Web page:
Tourists Flock to Saudi Arabia’s Asir Region To See the “Flower Men” of the Qahtani Tribe

Across the world, the phrase “Saudi Arabian” often conjures up images of macho men with a love for horses, falcons, and other specific traditions. Although there is some truth to Saudi society being one that still holds on to elements of its Bedouin origins, this single-story narrative has often failed to show to actual breadth and diversity of the Kingdom. However, one tradition has been making headlines recently across the globe and that is the long-standing tradition of the male members of the Qahtani tribe in Asir, a southern and mountainous province of Saudi Arabia.

Known in the west as the "flower men” of Saudi Arabia, the Qahtanis in Abha (which is the capital city of Asir) are famous for their intricately-made floral headpieces, usually of red and orange blooms such as marigold and jasmine, that are worn to enhance both beauty and health. These, beautiful garlands are made of a delicate combination of herbs (such as wild basil), grass, and flora, with some variation depending on individual taste and age. Whatever the final creation, the combination chosen is said to help with headaches and other health-related issues such as sinus problems.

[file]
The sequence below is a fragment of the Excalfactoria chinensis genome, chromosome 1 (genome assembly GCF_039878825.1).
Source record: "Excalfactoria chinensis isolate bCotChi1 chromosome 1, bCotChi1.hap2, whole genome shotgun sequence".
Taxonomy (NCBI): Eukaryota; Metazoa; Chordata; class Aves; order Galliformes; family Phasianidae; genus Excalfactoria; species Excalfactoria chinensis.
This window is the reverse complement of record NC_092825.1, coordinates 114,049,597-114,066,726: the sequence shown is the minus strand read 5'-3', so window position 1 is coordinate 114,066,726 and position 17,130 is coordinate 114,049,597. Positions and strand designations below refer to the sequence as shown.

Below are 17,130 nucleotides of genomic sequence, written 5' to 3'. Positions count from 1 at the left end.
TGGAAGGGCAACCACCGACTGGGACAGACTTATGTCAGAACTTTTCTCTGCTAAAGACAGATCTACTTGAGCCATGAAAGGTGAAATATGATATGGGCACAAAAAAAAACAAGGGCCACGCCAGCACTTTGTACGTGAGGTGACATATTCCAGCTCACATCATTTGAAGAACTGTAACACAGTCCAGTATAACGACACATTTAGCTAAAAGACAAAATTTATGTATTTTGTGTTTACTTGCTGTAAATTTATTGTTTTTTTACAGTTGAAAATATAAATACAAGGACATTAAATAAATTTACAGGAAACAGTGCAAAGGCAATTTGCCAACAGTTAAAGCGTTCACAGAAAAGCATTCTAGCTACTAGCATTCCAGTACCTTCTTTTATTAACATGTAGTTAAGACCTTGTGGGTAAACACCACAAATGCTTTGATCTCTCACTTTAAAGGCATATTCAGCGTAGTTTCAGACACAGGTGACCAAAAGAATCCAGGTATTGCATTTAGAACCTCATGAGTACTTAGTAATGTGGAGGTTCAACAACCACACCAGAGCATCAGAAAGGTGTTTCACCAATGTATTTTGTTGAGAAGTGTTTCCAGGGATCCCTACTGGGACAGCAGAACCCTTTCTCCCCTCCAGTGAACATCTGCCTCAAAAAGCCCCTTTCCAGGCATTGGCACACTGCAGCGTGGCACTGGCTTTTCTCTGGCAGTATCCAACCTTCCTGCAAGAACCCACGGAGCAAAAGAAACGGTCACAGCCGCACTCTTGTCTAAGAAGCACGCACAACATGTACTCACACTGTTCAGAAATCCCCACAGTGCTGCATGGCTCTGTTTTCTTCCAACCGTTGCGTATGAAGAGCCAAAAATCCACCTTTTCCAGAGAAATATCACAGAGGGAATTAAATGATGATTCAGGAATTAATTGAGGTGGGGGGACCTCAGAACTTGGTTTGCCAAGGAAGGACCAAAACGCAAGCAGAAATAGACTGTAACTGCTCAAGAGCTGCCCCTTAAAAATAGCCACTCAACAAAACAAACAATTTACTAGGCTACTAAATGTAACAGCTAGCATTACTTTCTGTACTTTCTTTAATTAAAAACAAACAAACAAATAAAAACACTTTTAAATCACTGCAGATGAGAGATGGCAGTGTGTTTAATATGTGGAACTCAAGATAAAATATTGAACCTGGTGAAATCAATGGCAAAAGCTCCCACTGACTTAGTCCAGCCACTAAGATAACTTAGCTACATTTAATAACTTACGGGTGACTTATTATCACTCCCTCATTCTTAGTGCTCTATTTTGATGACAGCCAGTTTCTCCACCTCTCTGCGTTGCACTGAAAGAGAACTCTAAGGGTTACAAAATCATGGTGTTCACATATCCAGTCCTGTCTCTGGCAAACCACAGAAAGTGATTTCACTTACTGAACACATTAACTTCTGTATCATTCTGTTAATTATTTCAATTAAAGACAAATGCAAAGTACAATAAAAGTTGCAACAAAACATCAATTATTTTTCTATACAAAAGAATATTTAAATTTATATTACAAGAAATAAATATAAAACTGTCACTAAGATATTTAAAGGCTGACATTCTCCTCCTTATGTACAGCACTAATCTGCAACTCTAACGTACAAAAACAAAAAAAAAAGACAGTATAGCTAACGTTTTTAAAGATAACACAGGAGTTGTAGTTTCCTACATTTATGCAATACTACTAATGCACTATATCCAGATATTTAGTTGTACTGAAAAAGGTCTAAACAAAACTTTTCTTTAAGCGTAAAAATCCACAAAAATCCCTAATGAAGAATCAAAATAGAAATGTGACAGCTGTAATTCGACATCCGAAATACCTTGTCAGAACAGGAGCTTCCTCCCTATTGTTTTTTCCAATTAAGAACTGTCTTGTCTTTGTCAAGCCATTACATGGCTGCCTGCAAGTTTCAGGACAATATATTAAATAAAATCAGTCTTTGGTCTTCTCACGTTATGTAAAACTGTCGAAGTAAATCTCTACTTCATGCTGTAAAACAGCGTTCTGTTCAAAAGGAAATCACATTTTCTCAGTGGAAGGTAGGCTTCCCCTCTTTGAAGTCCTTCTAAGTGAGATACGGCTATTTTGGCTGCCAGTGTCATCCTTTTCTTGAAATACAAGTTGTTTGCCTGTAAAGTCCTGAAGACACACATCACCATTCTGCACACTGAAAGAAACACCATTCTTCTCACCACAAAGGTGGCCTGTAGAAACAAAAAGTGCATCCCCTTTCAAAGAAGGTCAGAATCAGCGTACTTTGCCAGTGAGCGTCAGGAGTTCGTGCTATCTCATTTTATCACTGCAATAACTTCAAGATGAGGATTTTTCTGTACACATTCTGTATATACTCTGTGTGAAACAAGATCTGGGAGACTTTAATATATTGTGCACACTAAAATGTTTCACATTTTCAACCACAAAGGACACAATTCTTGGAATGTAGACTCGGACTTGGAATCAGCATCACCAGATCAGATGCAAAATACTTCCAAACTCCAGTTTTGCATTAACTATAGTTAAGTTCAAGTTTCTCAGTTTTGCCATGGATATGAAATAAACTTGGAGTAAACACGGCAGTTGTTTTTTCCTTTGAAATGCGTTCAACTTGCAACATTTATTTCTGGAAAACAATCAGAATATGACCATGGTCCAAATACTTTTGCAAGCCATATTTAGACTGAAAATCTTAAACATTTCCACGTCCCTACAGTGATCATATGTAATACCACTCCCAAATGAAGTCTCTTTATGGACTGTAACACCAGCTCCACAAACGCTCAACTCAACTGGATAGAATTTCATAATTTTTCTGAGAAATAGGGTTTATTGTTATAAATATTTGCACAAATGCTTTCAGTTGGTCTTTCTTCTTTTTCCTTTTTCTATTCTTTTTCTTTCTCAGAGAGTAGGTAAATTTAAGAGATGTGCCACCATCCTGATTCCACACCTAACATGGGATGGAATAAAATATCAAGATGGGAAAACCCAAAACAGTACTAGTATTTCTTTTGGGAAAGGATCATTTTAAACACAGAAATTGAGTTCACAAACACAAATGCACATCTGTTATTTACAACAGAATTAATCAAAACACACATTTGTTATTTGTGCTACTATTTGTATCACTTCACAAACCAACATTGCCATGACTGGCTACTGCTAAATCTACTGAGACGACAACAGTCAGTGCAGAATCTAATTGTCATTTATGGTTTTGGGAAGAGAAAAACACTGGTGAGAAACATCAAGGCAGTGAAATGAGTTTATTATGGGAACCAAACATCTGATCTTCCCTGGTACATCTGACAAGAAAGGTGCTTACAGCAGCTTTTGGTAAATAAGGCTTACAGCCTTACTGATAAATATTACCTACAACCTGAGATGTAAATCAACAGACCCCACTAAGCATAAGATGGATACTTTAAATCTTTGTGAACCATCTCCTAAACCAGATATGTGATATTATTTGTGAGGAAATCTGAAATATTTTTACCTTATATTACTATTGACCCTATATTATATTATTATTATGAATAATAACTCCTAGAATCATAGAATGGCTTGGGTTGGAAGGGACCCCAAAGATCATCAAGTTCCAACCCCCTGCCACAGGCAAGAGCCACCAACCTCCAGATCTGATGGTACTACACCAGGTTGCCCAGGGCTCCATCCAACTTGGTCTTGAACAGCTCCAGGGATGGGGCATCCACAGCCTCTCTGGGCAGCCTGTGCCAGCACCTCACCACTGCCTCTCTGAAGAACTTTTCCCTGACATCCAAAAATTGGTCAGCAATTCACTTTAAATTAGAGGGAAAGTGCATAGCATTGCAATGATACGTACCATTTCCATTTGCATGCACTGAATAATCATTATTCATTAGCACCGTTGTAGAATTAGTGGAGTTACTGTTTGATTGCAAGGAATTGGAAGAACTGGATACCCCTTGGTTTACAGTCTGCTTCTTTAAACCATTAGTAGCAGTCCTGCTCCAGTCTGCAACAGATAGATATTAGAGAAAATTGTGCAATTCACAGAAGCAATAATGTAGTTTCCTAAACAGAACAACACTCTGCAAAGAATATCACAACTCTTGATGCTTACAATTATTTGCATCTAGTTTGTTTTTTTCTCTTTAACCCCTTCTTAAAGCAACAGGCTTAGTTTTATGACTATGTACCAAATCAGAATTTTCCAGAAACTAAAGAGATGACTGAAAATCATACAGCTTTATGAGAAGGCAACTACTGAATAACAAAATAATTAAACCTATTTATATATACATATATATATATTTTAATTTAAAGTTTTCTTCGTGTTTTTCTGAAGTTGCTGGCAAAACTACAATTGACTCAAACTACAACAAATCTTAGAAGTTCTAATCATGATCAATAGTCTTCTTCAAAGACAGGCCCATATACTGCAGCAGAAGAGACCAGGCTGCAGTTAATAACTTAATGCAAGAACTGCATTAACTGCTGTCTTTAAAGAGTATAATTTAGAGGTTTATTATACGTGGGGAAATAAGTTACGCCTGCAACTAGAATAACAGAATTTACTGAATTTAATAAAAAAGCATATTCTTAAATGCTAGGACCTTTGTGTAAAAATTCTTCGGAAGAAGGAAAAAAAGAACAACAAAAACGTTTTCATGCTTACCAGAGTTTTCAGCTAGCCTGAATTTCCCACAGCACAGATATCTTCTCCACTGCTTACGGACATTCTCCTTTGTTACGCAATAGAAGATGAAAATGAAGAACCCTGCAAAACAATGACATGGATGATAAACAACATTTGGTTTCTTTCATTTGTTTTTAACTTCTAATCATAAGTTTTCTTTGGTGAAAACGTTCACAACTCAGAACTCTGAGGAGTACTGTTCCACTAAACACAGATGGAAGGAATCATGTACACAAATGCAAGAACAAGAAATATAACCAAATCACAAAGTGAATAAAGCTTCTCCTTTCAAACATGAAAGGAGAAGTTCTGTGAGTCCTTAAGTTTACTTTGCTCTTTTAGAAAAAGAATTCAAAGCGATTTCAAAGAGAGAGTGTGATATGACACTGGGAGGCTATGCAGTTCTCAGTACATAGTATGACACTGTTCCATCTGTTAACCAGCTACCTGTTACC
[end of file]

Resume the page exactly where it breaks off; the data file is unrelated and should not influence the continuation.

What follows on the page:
As Saudi Arabia continues its efforts to open itself to the world by developing its cultural, heritage, and tourism offerings, it has invested in areas such as Asir, where the ancestral home in which the Qahtanis come from has been made more accessible to visitors. This has resulted in many tourists flocking to the region to not only see these flower men, but to enjoy staged demonstrations of traditional regional dances and other aspects of Asiri culture as well.

According to BBC, the recent interest in Qahtani culture has motivated locals of the province “to engage in their own cultural preservation” and “an allocation of nearly $1 billion dollars has been set aside to restore heritage sites, including those in Asir.” The news site also pointed out that many of the tribe’s customs have still managed to survive contact with the world, such as the colorful murals painted by women on the walls of their homes.

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